In last week’s post, Integrating Feedback with Skill and Grace, we outlined the 3 key steps for integrating feedback about your performance:

1.  Work with what you’ve heard
2.  Prepare for the next meeting
3.  Meet again

Last week, we looked closely at the first step Working with What You’ve Heard and today we’re going to focus on the second step:

Step 2. Prepare for the next meeting

The goal in the follow-up meeting is two-fold. The first is to demonstrate that you have heard the feedback (and that you take it seriously) and the second is to get more information about the feedback that you heard but don’t understand. [You will notice that there is not a step for becoming defensive, proving them wrong or debating the feedback.]

Having coached many professionals through the process of integrating feedback, we have seen the continuum of responses that feedback can evoke in people. Some believe they must simply believe what they have heard, that it “must be true”. Others quickly dismiss all the feedback they get – especially if they disagree with any or all of it. Neither one of these approaches support you in claiming your power and genuinely learning about your impact. To really learn from feedback, it’s important that you take the time to pause and reflect on what you’ve been told.

The purpose of the first step, Working with What You’ve Heard, is to put yourself in another’s shoes and see what you can learn from the feedback they offered. Once your emotional reactivity decreases and you understand how it’s possible that someone might have experienced you in the way that the feedback indicated, you are better able to decide if you want to change that behavior in the future.

This second step, Preparing for the Next Meeting, is about acknowledging your impact and noting how you might go about changing the behavior, and identifying and seeking clarity about those areas where you don’t fully understand the feedback. For instance, if you received feedback that you were not collaborative but you can only think of times when you have been collaborative, you will need to gather more information to understand how your behavior was experienced as lacking collaboration.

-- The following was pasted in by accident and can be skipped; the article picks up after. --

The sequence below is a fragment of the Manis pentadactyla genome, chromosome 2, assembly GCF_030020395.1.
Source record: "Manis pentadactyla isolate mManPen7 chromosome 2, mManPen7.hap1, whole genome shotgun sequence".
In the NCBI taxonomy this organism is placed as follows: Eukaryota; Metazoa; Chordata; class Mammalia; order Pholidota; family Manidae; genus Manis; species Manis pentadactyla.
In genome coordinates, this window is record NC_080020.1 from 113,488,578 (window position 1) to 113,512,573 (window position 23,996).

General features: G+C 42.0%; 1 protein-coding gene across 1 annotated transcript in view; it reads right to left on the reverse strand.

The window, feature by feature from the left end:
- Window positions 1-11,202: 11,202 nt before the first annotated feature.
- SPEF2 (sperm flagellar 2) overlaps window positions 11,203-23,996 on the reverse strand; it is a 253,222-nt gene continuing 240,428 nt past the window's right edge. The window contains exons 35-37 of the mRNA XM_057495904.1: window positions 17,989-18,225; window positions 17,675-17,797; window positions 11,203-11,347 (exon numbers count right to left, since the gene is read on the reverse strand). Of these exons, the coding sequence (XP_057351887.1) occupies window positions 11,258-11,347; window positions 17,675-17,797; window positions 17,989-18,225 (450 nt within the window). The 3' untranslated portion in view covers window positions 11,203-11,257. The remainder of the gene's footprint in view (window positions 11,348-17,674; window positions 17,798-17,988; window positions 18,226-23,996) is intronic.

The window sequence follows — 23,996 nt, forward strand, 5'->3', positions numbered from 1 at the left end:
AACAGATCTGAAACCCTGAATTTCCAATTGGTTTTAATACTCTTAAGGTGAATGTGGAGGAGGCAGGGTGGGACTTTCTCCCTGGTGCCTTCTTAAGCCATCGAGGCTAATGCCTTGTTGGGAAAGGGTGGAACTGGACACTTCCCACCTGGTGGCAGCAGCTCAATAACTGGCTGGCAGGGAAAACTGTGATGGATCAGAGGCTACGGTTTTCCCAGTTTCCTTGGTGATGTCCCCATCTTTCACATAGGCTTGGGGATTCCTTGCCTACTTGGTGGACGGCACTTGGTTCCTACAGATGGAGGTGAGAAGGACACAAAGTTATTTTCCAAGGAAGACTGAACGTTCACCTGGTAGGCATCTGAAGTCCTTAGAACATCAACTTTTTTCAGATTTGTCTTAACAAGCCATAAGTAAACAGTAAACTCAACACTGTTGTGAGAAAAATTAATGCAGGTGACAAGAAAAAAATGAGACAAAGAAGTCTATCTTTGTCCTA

You might say, “I’ve really thought about this piece of feedback and can’t fully understand how I have not been collaborative. In fact, I have identified several examples were I reached out to collaborate with others; therefore, it would help me to better integrate your feedback if you could give me a specific example or two so that I might better understand what you are seeing or not seeing in my behavior.” (Remember, feedback is usually about behaviors you are engaging in but you might also be getting feedback about behaviors you are not doing – and people aren’t always great at distinguishing the two.)

The goal is to get concrete examples so that you can understand more fully what they are talking about. One coaching client came to us because her performance review was completely out of sync with how she thought of herself. She said that her boss had accused her of “sabotaging” his efforts as a leader – something she had no knowledge of doing. As she prepared for the meeting, she needed to step back from her angry reaction to the feedback and identify the information she needed to gather to fully understand his feedback. She asked for concrete examples and discovered that while she was nodding to acknowledge that she was listening, he saw her as nodding in agreement with his perspective. Later, when she circled back with a different perspective on the topic of conversation, he felt confused and undermined since he had seen her nodding in agreement. With coaching, she was able to work with her boss to successfully correct a (non-verbal) miscommunication. Going forward, she was much more thoughtful about her non-verbal behaviors and would check in frequently to make certain they had a shared understanding.

Take time now to review the feedback you have been given, explore what you do and don’t agree with, and prepare for how to get more information in those areas where you find yourself confused. Next time, we’ll talk about some of the specifics of having the follow-up meeting and how to prepare for the unexpected.